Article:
Good morning, traders.
The US dollar weakened against the Euro and the Japanese yen after comments by Fed Chair Jerome Powell led investors to expect interest rate cuts in March. The US official data showed that personal spending increased by 0.2% on month in January (0.3% expected), and personal income grew 0.6% (+0.4% expected).
The Market News International Chicago Purchasing Managers’ Index climbed to 49.0 in February (46.0 expected) from 42.9 in January, while the final readings of February University of Michigan Consumer Sentiment Index posted 101.0 (100.7 expected).
Let’s take a look at the top highlighted economic events of the day.
Watchlist – Economic Events Outlook
The European, UK and the US economies are due to release a series of economic events, which mainly include the Manufacturing and Services PMI data.
What is PMI?
Firstly, let me help you understand what these PMI figures are. PMI stands for Purchasing Managers’ Index, and it’s a leading indicator of economic health – businesses react quickly to market conditions, and their purchasing managers hold perhaps the most current and relevant insight into the company’s view of the economy.
Derivation & Impact
It’s a survey of about 300 purchasing managers, which asks respondents to rate the relative level of business conditions, including employment, production, new orders, prices, supplier deliveries, and inventories. Purchasing managers are the initial people to react to slow market conditions, as they reduce demand if they feel less optimistic or uncertain about the economy.
The PMI figures have a standard threshold of 50. Above 50.0 indicates industry expansion, below symbolizes contraction. So today, all the PMI figures that come below 50 are going to weigh on the single currency Euro. Brace yourselves.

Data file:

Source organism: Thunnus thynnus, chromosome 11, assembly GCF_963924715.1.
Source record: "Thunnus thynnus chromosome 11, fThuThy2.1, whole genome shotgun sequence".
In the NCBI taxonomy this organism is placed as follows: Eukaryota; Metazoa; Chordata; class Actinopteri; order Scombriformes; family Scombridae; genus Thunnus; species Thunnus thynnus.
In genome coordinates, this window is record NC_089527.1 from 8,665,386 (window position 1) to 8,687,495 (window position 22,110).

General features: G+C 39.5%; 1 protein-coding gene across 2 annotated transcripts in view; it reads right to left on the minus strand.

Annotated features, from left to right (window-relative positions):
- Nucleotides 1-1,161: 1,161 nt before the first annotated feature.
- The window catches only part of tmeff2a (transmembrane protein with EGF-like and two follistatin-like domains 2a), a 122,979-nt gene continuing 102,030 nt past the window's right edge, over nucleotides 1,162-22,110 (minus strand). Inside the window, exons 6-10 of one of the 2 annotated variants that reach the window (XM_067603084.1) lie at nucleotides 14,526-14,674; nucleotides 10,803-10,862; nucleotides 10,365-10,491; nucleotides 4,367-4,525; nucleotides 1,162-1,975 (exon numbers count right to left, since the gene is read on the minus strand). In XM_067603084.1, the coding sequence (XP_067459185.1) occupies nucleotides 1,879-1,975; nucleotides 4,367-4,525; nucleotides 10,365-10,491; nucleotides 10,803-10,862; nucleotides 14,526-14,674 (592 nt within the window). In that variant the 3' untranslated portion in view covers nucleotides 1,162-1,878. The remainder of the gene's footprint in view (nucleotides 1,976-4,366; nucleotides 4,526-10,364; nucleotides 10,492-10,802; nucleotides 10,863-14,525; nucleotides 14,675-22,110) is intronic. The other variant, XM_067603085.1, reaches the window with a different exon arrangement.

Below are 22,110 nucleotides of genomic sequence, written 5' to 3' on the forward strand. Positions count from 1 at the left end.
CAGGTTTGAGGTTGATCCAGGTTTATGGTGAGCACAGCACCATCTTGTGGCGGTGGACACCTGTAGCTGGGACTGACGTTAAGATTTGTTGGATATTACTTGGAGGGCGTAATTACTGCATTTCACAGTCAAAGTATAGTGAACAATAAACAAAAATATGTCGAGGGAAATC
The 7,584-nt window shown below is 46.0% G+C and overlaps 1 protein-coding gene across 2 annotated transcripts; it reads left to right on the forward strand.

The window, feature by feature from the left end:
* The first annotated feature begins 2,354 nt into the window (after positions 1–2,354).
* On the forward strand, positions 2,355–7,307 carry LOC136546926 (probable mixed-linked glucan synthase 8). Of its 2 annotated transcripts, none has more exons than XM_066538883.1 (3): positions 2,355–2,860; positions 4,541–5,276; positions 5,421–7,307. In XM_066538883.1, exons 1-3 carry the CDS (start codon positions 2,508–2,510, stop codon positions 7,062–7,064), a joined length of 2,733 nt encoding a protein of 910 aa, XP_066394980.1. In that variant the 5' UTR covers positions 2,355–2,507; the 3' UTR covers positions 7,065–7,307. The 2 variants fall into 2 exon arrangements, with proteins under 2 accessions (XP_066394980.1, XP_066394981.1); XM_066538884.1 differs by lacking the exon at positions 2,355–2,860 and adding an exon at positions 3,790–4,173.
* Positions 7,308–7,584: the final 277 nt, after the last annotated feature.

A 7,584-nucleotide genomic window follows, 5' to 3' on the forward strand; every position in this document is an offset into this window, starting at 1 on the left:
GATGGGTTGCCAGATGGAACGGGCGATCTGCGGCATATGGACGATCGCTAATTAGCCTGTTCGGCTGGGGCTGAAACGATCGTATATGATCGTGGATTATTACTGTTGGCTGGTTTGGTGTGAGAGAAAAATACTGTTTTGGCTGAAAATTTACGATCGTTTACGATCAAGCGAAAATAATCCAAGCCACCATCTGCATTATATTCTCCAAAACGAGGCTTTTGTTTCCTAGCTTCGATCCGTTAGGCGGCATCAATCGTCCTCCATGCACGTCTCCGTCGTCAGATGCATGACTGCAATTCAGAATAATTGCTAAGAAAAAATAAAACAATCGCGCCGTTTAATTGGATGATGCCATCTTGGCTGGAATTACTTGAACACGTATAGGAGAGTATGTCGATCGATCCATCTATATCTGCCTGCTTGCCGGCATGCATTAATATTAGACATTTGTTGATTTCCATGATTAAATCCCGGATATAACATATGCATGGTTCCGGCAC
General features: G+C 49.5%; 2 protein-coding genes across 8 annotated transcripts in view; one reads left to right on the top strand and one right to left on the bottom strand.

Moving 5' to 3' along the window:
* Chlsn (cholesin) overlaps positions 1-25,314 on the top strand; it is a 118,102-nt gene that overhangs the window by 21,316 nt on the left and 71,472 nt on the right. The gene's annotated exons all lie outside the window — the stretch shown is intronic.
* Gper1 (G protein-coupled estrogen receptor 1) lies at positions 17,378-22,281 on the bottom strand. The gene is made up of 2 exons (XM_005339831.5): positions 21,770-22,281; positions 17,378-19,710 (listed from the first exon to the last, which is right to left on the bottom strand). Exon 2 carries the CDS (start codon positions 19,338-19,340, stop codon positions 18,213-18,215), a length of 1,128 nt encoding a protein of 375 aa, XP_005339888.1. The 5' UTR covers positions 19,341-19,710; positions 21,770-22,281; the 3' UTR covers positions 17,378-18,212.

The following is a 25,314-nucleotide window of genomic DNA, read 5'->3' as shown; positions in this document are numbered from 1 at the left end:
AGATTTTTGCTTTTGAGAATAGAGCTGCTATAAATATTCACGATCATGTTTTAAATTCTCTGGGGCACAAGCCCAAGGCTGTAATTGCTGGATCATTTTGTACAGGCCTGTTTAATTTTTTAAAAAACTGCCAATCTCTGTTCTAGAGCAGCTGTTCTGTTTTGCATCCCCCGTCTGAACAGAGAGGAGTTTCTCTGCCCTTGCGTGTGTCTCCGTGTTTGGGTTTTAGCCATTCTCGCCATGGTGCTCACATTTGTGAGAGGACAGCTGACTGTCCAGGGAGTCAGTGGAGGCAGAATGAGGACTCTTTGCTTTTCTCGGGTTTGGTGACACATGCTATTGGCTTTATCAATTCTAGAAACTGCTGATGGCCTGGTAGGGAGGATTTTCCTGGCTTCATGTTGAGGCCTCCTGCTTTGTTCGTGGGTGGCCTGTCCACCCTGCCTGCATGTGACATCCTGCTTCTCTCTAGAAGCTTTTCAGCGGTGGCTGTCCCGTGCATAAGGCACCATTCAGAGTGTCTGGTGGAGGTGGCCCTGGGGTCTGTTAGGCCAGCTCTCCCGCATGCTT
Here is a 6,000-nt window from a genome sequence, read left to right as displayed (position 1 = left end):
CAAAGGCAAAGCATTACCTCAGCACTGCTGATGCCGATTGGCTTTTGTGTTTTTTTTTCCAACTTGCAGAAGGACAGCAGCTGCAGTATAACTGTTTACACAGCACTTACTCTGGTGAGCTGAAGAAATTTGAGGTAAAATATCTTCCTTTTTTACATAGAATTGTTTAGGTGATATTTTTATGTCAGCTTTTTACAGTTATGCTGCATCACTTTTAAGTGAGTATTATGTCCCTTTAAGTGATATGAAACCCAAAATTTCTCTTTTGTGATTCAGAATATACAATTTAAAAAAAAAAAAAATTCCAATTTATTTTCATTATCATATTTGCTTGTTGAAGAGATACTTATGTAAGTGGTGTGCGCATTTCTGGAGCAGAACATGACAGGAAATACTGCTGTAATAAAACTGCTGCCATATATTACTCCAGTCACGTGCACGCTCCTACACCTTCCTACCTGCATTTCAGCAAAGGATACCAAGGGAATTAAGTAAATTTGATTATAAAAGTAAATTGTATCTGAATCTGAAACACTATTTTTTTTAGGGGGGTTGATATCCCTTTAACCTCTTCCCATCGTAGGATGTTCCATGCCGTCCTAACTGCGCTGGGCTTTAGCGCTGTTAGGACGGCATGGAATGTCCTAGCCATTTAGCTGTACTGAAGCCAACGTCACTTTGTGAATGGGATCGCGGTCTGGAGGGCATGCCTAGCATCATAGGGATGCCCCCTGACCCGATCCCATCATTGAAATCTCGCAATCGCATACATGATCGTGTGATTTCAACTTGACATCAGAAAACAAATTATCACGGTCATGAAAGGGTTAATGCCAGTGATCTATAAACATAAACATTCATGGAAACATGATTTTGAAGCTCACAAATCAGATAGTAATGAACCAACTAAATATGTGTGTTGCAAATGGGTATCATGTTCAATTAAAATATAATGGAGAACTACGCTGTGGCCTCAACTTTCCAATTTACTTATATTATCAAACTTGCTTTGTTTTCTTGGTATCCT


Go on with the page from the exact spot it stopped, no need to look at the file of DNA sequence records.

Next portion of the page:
EUR – French Final Manufacturing PMI – The figure is due at 8:50 GMT with a forecast of 49.7 vs. 49.7 during the previous month. Since the data isn’t expected to show deviation, we may see a neutral impact on this news.
EUR – German Final Manufacturing PMI – It’s coming out at 8:55 GMT, just 5 minutes after the French Final PMI. Since Germany is one of the biggest business hubs of the Eurozone, its data seems to have a major impact on the market.
Since Q4 2018, the PMI figures are staying below 50, which show slacks in the German manufacturing sector. Even now, in February 2020, the German manufacturing PMI has dropped gradually to 45.3.
The economy is expected to show a slight surge in PMI figure from 45.3to 47.8, which is likely to support the single currency Euro.
GBP – Final Manufacturing PMI – At 9:30 GMT, Markit is due to release Final Manufacturing PMI with a neutral forecast of 51.9 vs. 51.9 during the prior month. Since it’s above 50, it may place any slight bullish impact on the market traders will be expecting a further improvement in the UK PMI figures.
By any means, if the number crosses below 50, we may see some dramatic price action in Sterling, mainly on the lower side of the news release.
USD – Final Manufacturing PMI – Besides Eurozone, the US economy is also due to report final manufacturing PMI figures at 9:30 GMT. The United States was struggling with its PMI figures lately, perhaps in the wake of the US-China trade war, as its aftershocks are still impacting both nations. Moreover, the coronavirus now has more to do with these numbers as this has become the global threat.
February’s PMI figure is expected to be 51.9, which is far higher than 50.0 beforehand. We may notice no reaction in case the figure comes out at 51.9. However, a drop below this figure can trigger sell-off in the dollar today as investors will start trading dollar with stronger Fed rate cut sentiments.
Good luck today, and see you soon with the next update!